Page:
Chapter 1: Primary Elements

The basic elements of form are point, line, plane, and volume. Respectively they are used to create each other.


A point is a position in space. It doesn’t move, or appear to move. A point is static. Points can be used to serve as the focus of a visual, highlighting or drawing attention to important information. Several points can represent a more complicated object, by being the object, or surrounding the object. Two points can create a line, several points can attract attention, the closer they are together the more the move the viewer eyes.


A line can be thought of as points that are so close they create a new identity. Since lines can be straight curved or irregularly shaped, one can think of a lone as the track of a point in motion. Vertical lines can stop the eye, while curved lines move the eye. Vertical lines can show power, horizontal lines symbolize rest and relaxation, and diagonal lines are dynamic and action oriented.

Lines like points can direct attention to a specific location in a image or space. Thick lines are more powerful than thin lines.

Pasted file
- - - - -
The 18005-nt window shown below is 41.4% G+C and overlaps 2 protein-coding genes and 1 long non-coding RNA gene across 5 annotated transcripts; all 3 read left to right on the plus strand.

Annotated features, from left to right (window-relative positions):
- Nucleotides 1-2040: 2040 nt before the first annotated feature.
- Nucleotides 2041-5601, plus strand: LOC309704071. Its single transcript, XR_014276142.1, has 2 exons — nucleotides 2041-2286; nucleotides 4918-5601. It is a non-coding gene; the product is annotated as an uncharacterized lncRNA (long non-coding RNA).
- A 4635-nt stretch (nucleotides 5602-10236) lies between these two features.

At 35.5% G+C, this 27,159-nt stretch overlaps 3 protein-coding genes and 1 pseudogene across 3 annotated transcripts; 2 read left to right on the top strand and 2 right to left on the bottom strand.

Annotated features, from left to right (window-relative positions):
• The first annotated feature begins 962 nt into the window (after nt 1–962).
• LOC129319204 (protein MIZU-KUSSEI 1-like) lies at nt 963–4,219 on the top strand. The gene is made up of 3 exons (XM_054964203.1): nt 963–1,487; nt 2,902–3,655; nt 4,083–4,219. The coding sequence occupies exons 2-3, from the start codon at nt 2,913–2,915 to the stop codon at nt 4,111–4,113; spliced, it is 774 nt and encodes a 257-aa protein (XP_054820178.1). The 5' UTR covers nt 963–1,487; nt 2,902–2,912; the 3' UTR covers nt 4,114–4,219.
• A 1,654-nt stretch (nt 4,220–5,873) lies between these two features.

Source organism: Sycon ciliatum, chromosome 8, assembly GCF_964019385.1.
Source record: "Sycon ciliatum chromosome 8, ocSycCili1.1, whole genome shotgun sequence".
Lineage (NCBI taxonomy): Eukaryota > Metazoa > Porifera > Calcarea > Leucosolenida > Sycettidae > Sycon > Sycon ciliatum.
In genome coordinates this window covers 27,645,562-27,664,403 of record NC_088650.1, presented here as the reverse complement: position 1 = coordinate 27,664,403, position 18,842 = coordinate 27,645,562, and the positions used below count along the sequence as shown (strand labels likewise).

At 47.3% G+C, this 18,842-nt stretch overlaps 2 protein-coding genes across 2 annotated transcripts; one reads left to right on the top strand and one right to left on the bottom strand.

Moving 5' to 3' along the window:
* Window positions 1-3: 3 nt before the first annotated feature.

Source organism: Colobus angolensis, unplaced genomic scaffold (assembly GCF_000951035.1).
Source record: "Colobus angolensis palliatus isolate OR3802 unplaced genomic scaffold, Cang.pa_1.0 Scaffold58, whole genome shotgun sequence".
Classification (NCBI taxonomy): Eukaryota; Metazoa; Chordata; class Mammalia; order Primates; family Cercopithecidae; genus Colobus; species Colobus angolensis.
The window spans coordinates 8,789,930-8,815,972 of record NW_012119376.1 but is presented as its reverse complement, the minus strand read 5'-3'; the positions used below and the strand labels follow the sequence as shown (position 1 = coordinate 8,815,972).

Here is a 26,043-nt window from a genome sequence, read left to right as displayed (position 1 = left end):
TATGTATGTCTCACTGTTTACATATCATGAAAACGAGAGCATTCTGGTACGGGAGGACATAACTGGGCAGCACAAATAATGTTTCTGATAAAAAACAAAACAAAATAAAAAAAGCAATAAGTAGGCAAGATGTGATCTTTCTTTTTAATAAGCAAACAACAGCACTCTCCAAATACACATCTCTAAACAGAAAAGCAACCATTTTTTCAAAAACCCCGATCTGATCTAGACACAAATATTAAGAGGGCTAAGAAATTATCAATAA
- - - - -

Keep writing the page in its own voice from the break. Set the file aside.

A plane is a line extended in a direction other than its intrinsic direction. Planes conceptually have length and width but no depth. In identifying planes, shape is the primary identifying character. Two parallel lines have the ability to visually describe a plane.


Volume suggests dimensionality, specifically depth.  It’s the size, bulk and dimension of an object.  Its usually an object that is thick, nontransparent and exist solidly and three-dimensionally in s[ace and not flat. Volume is closely related to mass, but mass implies weight. And example of the differences is a blown up balloon, and a rock. The Balloon has volume but no mass, and the stone has both volume and mass.